Panel Descriptions: They could use work. Again, I’m not fond of the telegraph style you fall into sometimes. Notice, I have not said that it is wrong and to never use it. I said that I’m not fond of it. This means it is my personal qualm, and has little to do with your scripting ability. I try not to let that distinction get in the way.


Now, with that being said, the style that you fall into at times can lead to confusion on the part of the artist, which will cause them to ask questions that they shouldn’t have to. That, and being vague. If they’re asking questions whose answers should already be in the script, then that is your failing as a writer to make yourself understood. If you use complete sentences, you have a smaller chance of being misunderstood by the artist and not getting what you’re asking for. Something you should work on.


Pacing: This thing drags. You’ve done in 7 pages what could really have been done in four or five. You could tighten this up a lot without even trying hard. I think it would also be funnier, but we’ll go over that in a moment.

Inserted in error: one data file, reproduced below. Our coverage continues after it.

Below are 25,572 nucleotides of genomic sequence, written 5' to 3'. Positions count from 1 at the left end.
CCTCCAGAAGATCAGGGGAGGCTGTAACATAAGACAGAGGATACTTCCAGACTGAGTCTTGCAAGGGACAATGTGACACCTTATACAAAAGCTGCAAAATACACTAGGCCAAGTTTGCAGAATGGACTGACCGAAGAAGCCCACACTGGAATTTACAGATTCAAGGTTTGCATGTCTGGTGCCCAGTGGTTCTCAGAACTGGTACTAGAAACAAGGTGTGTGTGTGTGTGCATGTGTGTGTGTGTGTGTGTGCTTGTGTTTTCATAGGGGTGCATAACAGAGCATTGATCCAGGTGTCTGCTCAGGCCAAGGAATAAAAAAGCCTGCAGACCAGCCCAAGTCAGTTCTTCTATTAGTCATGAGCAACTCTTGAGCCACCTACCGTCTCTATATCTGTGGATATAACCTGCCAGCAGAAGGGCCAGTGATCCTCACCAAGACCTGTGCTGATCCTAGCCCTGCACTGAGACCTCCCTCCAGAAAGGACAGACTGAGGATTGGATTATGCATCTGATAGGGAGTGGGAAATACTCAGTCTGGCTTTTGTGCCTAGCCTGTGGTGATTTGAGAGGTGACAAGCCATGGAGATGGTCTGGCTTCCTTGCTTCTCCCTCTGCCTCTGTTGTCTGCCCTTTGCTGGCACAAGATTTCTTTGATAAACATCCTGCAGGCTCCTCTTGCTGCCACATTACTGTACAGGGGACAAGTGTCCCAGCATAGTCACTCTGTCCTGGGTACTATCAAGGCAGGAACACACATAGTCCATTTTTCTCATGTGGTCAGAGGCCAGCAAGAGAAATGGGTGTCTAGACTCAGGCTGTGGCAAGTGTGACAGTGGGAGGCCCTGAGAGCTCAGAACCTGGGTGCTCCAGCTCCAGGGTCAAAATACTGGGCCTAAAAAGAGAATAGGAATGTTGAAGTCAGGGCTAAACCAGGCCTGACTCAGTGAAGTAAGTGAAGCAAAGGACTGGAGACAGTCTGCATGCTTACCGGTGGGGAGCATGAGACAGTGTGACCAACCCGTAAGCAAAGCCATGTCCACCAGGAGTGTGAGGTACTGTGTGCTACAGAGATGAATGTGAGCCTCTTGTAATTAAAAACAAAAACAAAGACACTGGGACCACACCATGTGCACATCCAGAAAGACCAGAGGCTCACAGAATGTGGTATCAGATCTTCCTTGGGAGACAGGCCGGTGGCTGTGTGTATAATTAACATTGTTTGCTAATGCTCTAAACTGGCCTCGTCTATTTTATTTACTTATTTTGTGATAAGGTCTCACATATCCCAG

Dialogue: There doesn’t seem to be that much of it. It feels like a fast read to me, even while it drags along. Not good, Lisa. By adding dialogue, you slow down the reading pace. You have a LOT of captions here, which has the reader sitting back, disengaged in the story. By adding more spoken dialogue, you engage the reader better, making them sit forward, making them interested.


Also, you can add more backstory if you add more captions. You can still have the contrast you’ve set up, but more backstory won’t hurt what you have here at all.


Content: As a reader, I’m pretty meh about fantasy stories. This is personal, and not professional. I find fantasy to be pretty boring. As a reader, this didn’t draw me in, despite the contrast and attempt at humor. Again, this is personal, not professional. I’m in a minority, and I know it. Take this as you will. However, with that being said, this was still a pretty boring story, because of the lack of backstory.